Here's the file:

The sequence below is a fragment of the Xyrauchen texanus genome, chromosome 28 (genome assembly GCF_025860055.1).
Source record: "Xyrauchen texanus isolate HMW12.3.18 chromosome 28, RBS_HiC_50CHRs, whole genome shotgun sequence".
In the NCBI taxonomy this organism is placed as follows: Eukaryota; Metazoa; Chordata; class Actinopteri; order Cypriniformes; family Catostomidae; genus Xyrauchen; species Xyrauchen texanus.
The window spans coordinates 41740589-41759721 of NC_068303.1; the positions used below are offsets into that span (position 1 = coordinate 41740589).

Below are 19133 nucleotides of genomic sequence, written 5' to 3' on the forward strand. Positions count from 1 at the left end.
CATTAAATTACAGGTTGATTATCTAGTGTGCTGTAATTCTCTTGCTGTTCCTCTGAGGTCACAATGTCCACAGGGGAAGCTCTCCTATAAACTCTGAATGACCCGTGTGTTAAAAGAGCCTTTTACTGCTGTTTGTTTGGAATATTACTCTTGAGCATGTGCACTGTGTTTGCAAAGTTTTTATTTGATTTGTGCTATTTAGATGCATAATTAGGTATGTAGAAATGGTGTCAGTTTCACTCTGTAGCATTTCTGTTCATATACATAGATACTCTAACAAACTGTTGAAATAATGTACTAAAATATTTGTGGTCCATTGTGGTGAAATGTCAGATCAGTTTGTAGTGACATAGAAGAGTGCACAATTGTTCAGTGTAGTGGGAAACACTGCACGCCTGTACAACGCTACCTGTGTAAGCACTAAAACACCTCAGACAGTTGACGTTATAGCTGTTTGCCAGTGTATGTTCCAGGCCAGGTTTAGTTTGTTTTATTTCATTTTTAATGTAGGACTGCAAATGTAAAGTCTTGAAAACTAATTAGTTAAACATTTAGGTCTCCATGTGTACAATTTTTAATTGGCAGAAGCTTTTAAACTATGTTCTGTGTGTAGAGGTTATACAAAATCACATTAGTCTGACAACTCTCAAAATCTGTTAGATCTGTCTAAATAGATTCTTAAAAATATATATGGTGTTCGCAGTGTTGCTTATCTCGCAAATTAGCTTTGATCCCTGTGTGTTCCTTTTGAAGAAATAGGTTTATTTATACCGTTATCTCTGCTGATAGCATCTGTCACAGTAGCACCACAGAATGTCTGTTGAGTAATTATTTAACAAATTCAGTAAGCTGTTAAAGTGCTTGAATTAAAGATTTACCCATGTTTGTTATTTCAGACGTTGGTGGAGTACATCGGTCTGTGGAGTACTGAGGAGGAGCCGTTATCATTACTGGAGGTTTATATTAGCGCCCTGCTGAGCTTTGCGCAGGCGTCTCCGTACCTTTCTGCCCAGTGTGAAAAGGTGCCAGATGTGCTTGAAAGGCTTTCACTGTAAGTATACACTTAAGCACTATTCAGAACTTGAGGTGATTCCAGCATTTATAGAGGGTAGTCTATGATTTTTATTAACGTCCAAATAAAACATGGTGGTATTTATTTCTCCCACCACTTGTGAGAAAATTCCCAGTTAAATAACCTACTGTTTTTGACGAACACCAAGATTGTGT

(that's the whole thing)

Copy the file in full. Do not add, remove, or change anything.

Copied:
The sequence below is a fragment of the Xyrauchen texanus genome, chromosome 28 (genome assembly GCF_025860055.1).
Source record: "Xyrauchen texanus isolate HMW12.3.18 chromosome 28, RBS_HiC_50CHRs, whole genome shotgun sequence".
In the NCBI taxonomy this organism is placed as follows: Eukaryota; Metazoa; Chordata; class Actinopteri; order Cypriniformes; family Catostomidae; genus Xyrauchen; species Xyrauchen texanus.
The window spans coordinates 41740589-41759721 of NC_068303.1; the positions used below are offsets into that span (position 1 = coordinate 41740589).

Below are 19133 nucleotides of genomic sequence, written 5' to 3' on the forward strand. Positions count from 1 at the left end.
CATTAAATTACAGGTTGATTATCTAGTGTGCTGTAATTCTCTTGCTGTTCCTCTGAGGTCACAATGTCCACAGGGGAAGCTCTCCTATAAACTCTGAATGACCCGTGTGTTAAAAGAGCCTTTTACTGCTGTTTGTTTGGAATATTACTCTTGAGCATGTGCACTGTGTTTGCAAAGTTTTTATTTGATTTGTGCTATTTAGATGCATAATTAGGTATGTAGAAATGGTGTCAGTTTCACTCTGTAGCATTTCTGTTCATATACATAGATACTCTAACAAACTGTTGAAATAATGTACTAAAATATTTGTGGTCCATTGTGGTGAAATGTCAGATCAGTTTGTAGTGACATAGAAGAGTGCACAATTGTTCAGTGTAGTGGGAAACACTGCACGCCTGTACAACGCTACCTGTGTAAGCACTAAAACACCTCAGACAGTTGACGTTATAGCTGTTTGCCAGTGTATGTTCCAGGCCAGGTTTAGTTTGTTTTATTTCATTTTTAATGTAGGACTGCAAATGTAAAGTCTTGAAAACTAATTAGTTAAACATTTAGGTCTCCATGTGTACAATTTTTAATTGGCAGAAGCTTTTAAACTATGTTCTGTGTGTAGAGGTTATACAAAATCACATTAGTCTGACAACTCTCAAAATCTGTTAGATCTGTCTAAATAGATTCTTAAAAATATATATGGTGTTCGCAGTGTTGCTTATCTCGCAAATTAGCTTTGATCCCTGTGTGTTCCTTTTGAAGAAATAGGTTTATTTATACCGTTATCTCTGCTGATAGCATCTGTCACAGTAGCACCACAGAATGTCTGTTGAGTAATTATTTAACAAATTCAGTAAGCTGTTAAAGTGCTTGAATTAAAGATTTACCCATGTTTGTTATTTCAGACGTTGGTGGAGTACATCGGTCTGTGGAGTACTGAGGAGGAGCCGTTATCATTACTGGAGGTTTATATTAGCGCCCTGCTGAGCTTTGCGCAGGCGTCTCCGTACCTTTCTGCCCAGTGTGAAAAGGTGCCAGATGTGCTTGAAAGGCTTTCACTGTAAGTATACACTTAAGCACTATTCAGAACTTGAGGTGATTCCAGCATTTATAGAGGGTAGTCTATGATTTTTATTAACGTCCAAATAAAACATGGTGGTATTTATTTCTCCCACCACTTGTGAGAAAATTCCCAGTTAAATAACCTACTGTTTTTGACGAACACCAAGATTGTGT